Some of the tremendous challenges and repercussions of a climate disaster that affect women and girls are:
- When water dries up - they have to travel further and longer for new sources
- Gender based violence - women's safety is at risk when they are traveling these longer distances
- Less time to pursue other avenues of income which makes them less independent
- In areas with scarce resources women are forced to trade sex for fish [^5]
- Displacement and pregnancy - no care/hospitals, ongoing care for the mother, or nutrients from food
- Higher rates of child marriage, sex trafficking, domestic and sexual violence and human rights trafficking
- Droughts destroy crops, erode topsoils, flora and fauna and force women and girls to work harder in order to find food for their families
- Infections, hunger and malnutrition
- Drops in school attendance
- Destruction of what little infrastructure was in place before disasters hit, forcing a long and tedious rebuilding period.
It is evident that there is an extreme urgency to counter environmental degradation alongside gender equality in all forms and that the two issues should be addressed together. There are many policies working to reduce these inequalities, a good example is the Sendai Framework - An international document that was adopted by the United Nations member states four years ago, aiming to substantially reduce the economic, physical, social, cultural and environmental impacts from disasters. It encompasses a gender perspective, stating that “Women are critical to effectively managing disaster risk” and their participation is essential in “designing, resourcing and implementing gender-sensitive disaster risk reduction policies, plans and programs.” [^6] It has helped to highlight gender-responsive actions and shows that they are critical to reducing disaster risk for all members of society.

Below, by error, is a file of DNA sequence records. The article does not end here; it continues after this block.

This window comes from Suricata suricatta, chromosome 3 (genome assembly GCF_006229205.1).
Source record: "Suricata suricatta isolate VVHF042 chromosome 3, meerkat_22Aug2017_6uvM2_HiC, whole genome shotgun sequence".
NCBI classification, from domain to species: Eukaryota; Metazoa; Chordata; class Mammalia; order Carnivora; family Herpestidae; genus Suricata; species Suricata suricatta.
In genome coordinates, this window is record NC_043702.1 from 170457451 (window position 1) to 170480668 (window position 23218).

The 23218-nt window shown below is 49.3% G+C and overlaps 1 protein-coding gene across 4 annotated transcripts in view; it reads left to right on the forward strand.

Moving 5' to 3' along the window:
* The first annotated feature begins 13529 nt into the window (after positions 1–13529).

There are still so many uncertainties surrounding women in disaster struck regions, the effects of climate and displacement and ways to solve these problems. How we make sure that the female voice is heard, while tackling climate issues is of importance and a big part of the answer lies with womens unique insights into these matters. It is necessary that gender-disaggregated modelling approaches remain consistent and that we continue to gather the data to understand the key issues women and girls face, and how climate impacts their welfare. We can then work towards building better gender informed policies for resilience and preparedness. (For example, to help women in agriculture we must help in securing land rights, to ensure productive youth engagement in agriculture and land-based livelihoods, particularly in Africa).
Each region has its own complexities and disasters can be highly localized and event specific. We don't have all the answers, but more people, data and a focused effort can help to fill in the gaps. As Government officials, business leaders, entrepreneurs and citizens of this planet, it is imperative that we design better systems that ensure benefits and risks are carefully weighed, with common values and clear purposes in mind that benefit the people and the earth.
This is the only planet we have, there is no replacement, no second chance. We are all equal and so we must strive to bring parity for women. We owe this to ourselves, our environment and our children.
If you are interested in finding ways to help women and girls, please sign up for our working group programs where you can participate in an ongoing discussion about how we can all help to create some impact.